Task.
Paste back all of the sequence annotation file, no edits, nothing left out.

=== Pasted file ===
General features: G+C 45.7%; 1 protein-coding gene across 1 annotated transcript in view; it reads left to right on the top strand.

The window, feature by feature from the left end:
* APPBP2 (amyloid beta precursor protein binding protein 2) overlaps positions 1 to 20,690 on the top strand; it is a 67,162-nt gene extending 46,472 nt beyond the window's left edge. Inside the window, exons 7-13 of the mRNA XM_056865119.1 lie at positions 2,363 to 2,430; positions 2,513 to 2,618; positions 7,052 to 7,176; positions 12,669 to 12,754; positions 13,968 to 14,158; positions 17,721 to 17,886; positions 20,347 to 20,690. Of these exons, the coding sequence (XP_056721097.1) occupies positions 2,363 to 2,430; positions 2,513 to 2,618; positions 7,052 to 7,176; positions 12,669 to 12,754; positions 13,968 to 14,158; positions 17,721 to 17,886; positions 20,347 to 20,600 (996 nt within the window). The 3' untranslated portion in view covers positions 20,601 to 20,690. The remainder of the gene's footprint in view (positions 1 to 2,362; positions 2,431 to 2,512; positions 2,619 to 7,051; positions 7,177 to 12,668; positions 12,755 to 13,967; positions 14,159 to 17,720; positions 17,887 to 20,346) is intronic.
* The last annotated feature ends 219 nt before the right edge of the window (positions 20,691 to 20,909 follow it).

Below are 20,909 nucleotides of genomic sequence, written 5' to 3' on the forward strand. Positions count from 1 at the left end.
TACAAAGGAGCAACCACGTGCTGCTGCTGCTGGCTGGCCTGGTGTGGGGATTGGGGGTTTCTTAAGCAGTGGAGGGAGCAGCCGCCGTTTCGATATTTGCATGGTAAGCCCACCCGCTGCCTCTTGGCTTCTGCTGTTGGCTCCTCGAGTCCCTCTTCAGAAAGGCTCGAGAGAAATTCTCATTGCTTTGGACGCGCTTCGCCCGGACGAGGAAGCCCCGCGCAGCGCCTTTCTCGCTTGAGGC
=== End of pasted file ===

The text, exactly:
General features: G+C 45.7%; 1 protein-coding gene across 1 annotated transcript in view; it reads left to right on the top strand.

The window, feature by feature from the left end:
* APPBP2 (amyloid beta precursor protein binding protein 2) overlaps positions 1 to 20,690 on the top strand; it is a 67,162-nt gene extending 46,472 nt beyond the window's left edge. Inside the window, exons 7-13 of the mRNA XM_056865119.1 lie at positions 2,363 to 2,430; positions 2,513 to 2,618; positions 7,052 to 7,176; positions 12,669 to 12,754; positions 13,968 to 14,158; positions 17,721 to 17,886; positions 20,347 to 20,690. Of these exons, the coding sequence (XP_056721097.1) occupies positions 2,363 to 2,430; positions 2,513 to 2,618; positions 7,052 to 7,176; positions 12,669 to 12,754; positions 13,968 to 14,158; positions 17,721 to 17,886; positions 20,347 to 20,600 (996 nt within the window). The 3' untranslated portion in view covers positions 20,601 to 20,690. The remainder of the gene's footprint in view (positions 1 to 2,362; positions 2,431 to 2,512; positions 2,619 to 7,051; positions 7,177 to 12,668; positions 12,755 to 13,967; positions 14,159 to 17,720; positions 17,887 to 20,346) is intronic.
* The last annotated feature ends 219 nt before the right edge of the window (positions 20,691 to 20,909 follow it).

Below are 20,909 nucleotides of genomic sequence, written 5' to 3' on the forward strand. Positions count from 1 at the left end.
TACAAAGGAGCAACCACGTGCTGCTGCTGCTGGCTGGCCTGGTGTGGGGATTGGGGGTTTCTTAAGCAGTGGAGGGAGCAGCCGCCGTTTCGATATTTGCATGGTAAGCCCACCCGCTGCCTCTTGGCTTCTGCTGTTGGCTCCTCGAGTCCCTCTTCAGAAAGGCTCGAGAGAAATTCTCATTGCTTTGGACGCGCTTCGCCCGGACGAGGAAGCCCCGCGCAGCGCCTTTCTCGCTTGAGGC